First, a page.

Senior Honors Projects, 2010-current

Creative Commons License

Creative Commons License
This work is licensed under a Creative Commons Attribution-Noncommercial-No Derivative Works 4.0 License.

Date of Award

Spring 2018

Document Type

Thesis

Degree Name

Bachelor of Arts (BA)

Department

School of Writing, Rhetoric, and Technical Communication

Advisor(s)

Traci Zimmerman

Cathryn Molloy

Karen McDonnell

Abstract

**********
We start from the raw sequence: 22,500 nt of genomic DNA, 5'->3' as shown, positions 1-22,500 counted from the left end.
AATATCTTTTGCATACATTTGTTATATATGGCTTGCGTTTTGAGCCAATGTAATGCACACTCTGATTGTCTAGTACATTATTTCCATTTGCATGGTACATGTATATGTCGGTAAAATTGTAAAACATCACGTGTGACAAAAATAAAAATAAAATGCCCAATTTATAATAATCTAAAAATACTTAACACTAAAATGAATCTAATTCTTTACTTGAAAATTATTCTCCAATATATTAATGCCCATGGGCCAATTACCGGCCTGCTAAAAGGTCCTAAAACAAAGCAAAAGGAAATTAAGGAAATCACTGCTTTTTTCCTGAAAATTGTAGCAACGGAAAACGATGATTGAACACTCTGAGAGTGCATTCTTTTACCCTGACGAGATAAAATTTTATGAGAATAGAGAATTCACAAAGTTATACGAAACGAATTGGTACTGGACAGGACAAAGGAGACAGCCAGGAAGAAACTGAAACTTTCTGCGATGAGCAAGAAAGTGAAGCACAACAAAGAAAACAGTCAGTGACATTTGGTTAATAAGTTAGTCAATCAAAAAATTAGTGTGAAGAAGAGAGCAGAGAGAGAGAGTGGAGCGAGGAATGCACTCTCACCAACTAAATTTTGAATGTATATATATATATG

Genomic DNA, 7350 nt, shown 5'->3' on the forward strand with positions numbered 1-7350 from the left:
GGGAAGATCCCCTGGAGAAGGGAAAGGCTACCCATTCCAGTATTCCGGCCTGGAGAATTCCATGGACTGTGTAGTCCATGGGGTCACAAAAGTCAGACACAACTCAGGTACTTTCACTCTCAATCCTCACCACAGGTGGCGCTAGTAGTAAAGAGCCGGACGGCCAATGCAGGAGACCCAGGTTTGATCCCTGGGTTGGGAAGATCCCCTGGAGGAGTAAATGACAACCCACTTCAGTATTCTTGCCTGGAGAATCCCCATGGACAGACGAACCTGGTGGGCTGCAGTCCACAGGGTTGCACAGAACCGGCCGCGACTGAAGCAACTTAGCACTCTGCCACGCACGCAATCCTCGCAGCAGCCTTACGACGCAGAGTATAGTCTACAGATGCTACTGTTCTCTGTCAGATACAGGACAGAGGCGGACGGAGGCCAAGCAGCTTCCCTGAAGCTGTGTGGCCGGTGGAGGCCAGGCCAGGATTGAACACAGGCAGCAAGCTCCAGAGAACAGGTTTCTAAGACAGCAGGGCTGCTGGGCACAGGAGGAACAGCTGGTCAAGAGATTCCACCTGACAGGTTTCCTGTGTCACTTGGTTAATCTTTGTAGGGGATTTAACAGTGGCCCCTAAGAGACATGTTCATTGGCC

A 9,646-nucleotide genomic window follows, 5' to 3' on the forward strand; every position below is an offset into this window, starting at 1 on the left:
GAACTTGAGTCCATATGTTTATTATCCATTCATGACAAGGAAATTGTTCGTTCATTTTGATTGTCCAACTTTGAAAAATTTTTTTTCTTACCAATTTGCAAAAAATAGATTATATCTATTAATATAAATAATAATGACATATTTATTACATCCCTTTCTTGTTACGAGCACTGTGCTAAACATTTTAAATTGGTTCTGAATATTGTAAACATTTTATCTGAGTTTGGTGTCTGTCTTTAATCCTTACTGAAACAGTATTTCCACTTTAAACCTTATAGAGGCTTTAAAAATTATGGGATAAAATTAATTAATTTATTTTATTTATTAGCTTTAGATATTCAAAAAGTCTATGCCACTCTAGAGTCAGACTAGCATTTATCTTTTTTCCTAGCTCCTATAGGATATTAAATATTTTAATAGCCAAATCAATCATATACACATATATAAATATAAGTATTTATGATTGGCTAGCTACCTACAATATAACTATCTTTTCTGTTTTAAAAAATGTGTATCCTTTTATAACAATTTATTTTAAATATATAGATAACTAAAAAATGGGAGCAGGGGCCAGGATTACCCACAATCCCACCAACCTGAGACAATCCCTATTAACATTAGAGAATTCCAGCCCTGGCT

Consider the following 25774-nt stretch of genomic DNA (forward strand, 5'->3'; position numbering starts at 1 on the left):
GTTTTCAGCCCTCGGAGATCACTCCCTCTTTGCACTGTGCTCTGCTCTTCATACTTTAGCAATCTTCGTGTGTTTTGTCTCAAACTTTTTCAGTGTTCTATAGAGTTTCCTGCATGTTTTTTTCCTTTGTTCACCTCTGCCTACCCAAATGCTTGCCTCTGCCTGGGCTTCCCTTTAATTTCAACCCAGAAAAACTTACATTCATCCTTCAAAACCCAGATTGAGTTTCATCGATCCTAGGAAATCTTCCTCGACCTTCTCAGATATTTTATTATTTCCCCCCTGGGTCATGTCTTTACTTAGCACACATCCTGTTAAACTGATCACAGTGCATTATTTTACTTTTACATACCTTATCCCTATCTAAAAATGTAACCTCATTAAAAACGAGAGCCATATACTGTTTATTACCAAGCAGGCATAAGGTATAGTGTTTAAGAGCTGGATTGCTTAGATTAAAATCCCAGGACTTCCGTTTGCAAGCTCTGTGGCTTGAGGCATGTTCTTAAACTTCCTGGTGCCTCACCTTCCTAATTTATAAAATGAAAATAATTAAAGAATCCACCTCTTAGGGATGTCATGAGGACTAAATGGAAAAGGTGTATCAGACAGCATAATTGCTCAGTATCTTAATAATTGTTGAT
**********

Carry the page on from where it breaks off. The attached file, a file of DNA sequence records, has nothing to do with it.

Supreme Court Justices Antonin Scalia and Ruth Bader Ginsburg represented opposite ends of the political spectrum on the Court, having been appointed by presidents from different parties. Their opinions on cases revolving around the interpretation of separation of church and state do/did not occur within a vacuum, and this paper examines both the context surrounding these opinions and rhetoric of the opinions themselves, closing with a discussion of the former’s effect on the latter. Specifically, four cases (two for each) from the beginning and end of the justices’ careers will be analyzed: Capitol Square Review and Advisory Board v. Pinette, Burwell v. Hobby Lobby Stores, Inc., Edwards v. Auguillard, and McCreary County v. ACLU of Kentucky. This project serves as an introductory glance into the motivations and rhetorical strategies of two of modern time’s most prominent and incisive justices.

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